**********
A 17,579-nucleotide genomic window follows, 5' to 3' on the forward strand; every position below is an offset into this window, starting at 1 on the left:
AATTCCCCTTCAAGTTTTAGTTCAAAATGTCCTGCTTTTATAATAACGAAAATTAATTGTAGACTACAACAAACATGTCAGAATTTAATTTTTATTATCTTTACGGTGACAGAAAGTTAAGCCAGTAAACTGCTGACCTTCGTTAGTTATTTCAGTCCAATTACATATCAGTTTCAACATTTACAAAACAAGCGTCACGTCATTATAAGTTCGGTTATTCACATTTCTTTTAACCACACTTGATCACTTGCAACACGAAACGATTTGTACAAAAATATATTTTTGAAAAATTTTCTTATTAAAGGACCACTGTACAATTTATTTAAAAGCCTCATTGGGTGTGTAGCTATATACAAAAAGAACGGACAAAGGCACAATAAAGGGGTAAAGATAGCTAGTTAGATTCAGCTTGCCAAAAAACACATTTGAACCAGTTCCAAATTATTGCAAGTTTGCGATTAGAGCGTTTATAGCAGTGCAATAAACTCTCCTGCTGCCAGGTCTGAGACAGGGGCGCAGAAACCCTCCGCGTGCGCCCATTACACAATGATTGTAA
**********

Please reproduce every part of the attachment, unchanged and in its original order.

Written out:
A 17,579-nucleotide genomic window follows, 5' to 3' on the forward strand; every position below is an offset into this window, starting at 1 on the left:
AATTCCCCTTCAAGTTTTAGTTCAAAATGTCCTGCTTTTATAATAACGAAAATTAATTGTAGACTACAACAAACATGTCAGAATTTAATTTTTATTATCTTTACGGTGACAGAAAGTTAAGCCAGTAAACTGCTGACCTTCGTTAGTTATTTCAGTCCAATTACATATCAGTTTCAACATTTACAAAACAAGCGTCACGTCATTATAAGTTCGGTTATTCACATTTCTTTTAACCACACTTGATCACTTGCAACACGAAACGATTTGTACAAAAATATATTTTTGAAAAATTTTCTTATTAAAGGACCACTGTACAATTTATTTAAAAGCCTCATTGGGTGTGTAGCTATATACAAAAAGAACGGACAAAGGCACAATAAAGGGGTAAAGATAGCTAGTTAGATTCAGCTTGCCAAAAAACACATTTGAACCAGTTCCAAATTATTGCAAGTTTGCGATTAGAGCGTTTATAGCAGTGCAATAAACTCTCCTGCTGCCAGGTCTGAGACAGGGGCGCAGAAACCCTCCGCGTGCGCCCATTACACAATGATTGTAA